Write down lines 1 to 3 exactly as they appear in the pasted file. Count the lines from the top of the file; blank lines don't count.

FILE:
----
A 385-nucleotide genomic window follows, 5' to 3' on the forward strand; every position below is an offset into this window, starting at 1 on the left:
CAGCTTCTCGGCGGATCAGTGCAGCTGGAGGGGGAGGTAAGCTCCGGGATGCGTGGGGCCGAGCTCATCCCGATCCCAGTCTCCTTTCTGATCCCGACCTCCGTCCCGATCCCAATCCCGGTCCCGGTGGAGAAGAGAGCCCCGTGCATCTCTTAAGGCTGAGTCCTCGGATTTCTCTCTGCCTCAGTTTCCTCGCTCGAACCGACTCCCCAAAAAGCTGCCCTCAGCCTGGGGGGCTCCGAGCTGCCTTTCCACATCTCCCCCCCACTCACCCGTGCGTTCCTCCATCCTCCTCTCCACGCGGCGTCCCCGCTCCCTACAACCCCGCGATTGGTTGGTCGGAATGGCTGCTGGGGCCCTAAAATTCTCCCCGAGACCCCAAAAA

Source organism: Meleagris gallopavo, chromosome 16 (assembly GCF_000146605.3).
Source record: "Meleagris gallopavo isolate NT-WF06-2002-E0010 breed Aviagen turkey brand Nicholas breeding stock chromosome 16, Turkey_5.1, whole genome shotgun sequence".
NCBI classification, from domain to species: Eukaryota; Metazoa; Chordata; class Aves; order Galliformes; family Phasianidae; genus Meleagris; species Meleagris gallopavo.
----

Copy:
A 385-nucleotide genomic window follows, 5' to 3' on the forward strand; every position below is an offset into this window, starting at 1 on the left:
CAGCTTCTCGGCGGATCAGTGCAGCTGGAGGGGGAGGTAAGCTCCGGGATGCGTGGGGCCGAGCTCATCCCGATCCCAGTCTCCTTTCTGATCCCGACCTCCGTCCCGATCCCAATCCCGGTCCCGGTGGAGAAGAGAGCCCCGTGCATCTCTTAAGGCTGAGTCCTCGGATTTCTCTCTGCCTCAGTTTCCTCGCTCGAACCGACTCCCCAAAAAGCTGCCCTCAGCCTGGGGGGCTCCGAGCTGCCTTTCCACATCTCCCCCCCACTCACCCGTGCGTTCCTCCATCCTCCTCTCCACGCGGCGTCCCCGCTCCCTACAACCCCGCGATTGGTTGGTCGGAATGGCTGCTGGGGCCCTAAAATTCTCCCCGAGACCCCAAAAA

Source organism: Meleagris gallopavo, chromosome 16 (assembly GCF_000146605.3).